No more prosecuting racist gang enhancements. When a person is convicted of a felony, they may be sentenced to time in prison. Under Penal Code § 186.22, part of the California Street Terrorism Enforcement and Prevention Act (STEP Act), prosecutors can seek additional prison time beyond that received for the underlying felony when the person accused of the crime is found to be gang-involved. But here’s the thing: This mechanism, known as a “gang enhancement,” is racist, ineffective, and unnecessary.
For Boudin, the integrity of the entire judicial system is questioned when racism prevails.
“When our criminal justice system treats people differently based on the color of their skin, the integrity of the entire system is undermined,” reads Boudin’s website. “Individuals and entire communities come to distrust law enforcement, making our city not only less just, but also less safe. Eradicating racism from our society is a long project, and one we need to take on much more seriously than we have. The criminal justice system, capable of producing incalculable harm, is an important place to start.”
Some people are thankful for someone who is willing to move the conversation forward using inclusivity.
Boudin’s plan is bold and has voters excited as the Nov. 5 election for the San Francisco district attorney fast approaches.
You can watch the full video below and see what Boudin has planned.
What do you think about Boudin’s plan to tackle white supremacy and racism?
There is a disturbing video out of Arcadia, California that shows a man attacking his estranged girlfriend. The footage was captured on a neighbor’s Ring doorbell as the woman ran for help. The culprit, Robert Michael Mendez, 27, has been charged with suspicion of attempted murder, kidnapping and false imprisonment after Arcadia Police say they received footage of him dragging and assaulting the women.
Ring doorbell surveillance footage shows Richard Michael Mendez dragging away his estranged girlfriend from a neighbors front door.
The doorbell video shows the woman running to a neighbors front door and knocking for help. Mendez then runs up to her, grabs her by the hair and drags her away as she screams.
Authorities received the Ring doorbell footage taken from a home in the area of Santa Anita Avenue and Camino Real Avenue at around 11:40 p.m. that appeared to show a man, later identified as Mendez, dragging the woman who had showed up at the home begging for assistance.
“The extent of the female’s injuries were severe enough to warrant hospitalization,” a police news release said. “Investigation also revealed that the female victim had been held against her will inside the residence since late (Sunday) evening.”
Many people have been shocked to see the disturbing footage that has made rounds on national news.
The homeowners of where the attack happened sent the video to the police who then began searching through the neighborhood for Mendez. Upon knocking on his door, authorities identified him as the suspect. They also found the woman inside his home and she was quickly rushed to the hospital with significant injuries. Mendez was taken into custody without incident.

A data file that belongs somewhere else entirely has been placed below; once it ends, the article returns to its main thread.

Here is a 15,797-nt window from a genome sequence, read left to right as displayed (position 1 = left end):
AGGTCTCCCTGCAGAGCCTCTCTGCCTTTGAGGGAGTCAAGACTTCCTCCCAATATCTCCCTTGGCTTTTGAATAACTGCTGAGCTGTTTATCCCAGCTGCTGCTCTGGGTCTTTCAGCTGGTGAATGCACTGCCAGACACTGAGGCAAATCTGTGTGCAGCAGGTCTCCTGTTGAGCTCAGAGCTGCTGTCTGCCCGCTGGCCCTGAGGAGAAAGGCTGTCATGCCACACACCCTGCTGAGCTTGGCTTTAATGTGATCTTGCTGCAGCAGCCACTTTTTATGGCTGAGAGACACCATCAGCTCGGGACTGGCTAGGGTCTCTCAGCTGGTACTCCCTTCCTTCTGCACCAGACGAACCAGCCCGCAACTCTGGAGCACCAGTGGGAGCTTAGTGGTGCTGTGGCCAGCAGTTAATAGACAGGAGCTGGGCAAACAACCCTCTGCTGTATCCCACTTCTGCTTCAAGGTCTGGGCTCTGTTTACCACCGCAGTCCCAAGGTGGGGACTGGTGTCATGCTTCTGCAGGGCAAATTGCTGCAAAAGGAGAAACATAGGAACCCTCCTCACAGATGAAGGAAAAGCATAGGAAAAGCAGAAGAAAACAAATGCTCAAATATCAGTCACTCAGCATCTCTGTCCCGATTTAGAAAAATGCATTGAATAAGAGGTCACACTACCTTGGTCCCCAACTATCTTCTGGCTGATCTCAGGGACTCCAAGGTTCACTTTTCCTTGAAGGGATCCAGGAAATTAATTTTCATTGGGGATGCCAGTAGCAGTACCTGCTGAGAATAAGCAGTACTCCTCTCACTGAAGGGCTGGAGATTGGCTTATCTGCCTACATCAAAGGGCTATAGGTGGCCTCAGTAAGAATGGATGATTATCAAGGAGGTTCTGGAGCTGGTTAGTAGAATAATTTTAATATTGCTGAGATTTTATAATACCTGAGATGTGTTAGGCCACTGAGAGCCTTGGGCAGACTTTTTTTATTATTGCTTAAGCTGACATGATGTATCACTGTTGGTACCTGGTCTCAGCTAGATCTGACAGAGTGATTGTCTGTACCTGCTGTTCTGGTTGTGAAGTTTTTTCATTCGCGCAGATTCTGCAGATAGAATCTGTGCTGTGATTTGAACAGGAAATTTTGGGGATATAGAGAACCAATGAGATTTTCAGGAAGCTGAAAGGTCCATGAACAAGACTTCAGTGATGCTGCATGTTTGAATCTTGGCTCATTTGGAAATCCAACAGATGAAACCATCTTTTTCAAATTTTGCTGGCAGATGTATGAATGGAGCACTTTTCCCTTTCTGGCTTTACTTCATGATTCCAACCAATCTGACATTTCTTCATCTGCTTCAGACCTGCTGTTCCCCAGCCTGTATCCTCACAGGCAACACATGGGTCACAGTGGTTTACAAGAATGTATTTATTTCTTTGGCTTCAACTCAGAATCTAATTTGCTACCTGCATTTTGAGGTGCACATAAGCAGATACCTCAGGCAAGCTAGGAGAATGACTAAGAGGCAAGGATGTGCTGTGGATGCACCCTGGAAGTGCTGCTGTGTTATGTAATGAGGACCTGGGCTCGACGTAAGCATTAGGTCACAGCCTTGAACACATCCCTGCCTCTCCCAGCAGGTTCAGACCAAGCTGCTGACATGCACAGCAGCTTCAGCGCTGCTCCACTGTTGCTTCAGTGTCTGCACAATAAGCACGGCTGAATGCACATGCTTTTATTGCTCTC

Authorities say the woman was being held against her will at Mendez’s house since September 29. While fellow neighbors said that Mendez had kept to himself, they did notice numerous cars coming in and out of his house.
“I thought she was going to die,” Arcadia neighbor Tammy Raycraft told KCAL/KCBS, noting that she saw the entire incident go down. “We looked out the side window over here and witnessed him stomping on her, pulling her by her hair … it was awful. It was really traumatic to watch.”
The surveillance footage was provided by Ring, the Amazon-owned technology company, which has partnered with more than 400 police departments nationwide. But some people say this might infringe on privacy rights.
This incident is an example of how Ring and other tech companies have helped law enforcement agencies across the country find similar fugitives. As of now, Ring has stated that they are working with 405 police departments nationwide. The goal of this partnership is to convince people to not only buy the device but also sign up for its neighborhood watch app. In return, police get access to your Ring video footage with your permission.
While the technology partnership has support, some worry about certain privacy issues. Police can still request video footage directly from Amazon if it has been uploaded to its cloud and the request is sent within 60 days of recording. This can happen even if an individual denies police access to that video footage.
While this only applies to users who live near law enforcement agencies that are working with Ring, it does set precedent for future surveillance technology. In this case, it helped lead to an arrest that might have never happened if it wasn’t for the video footage.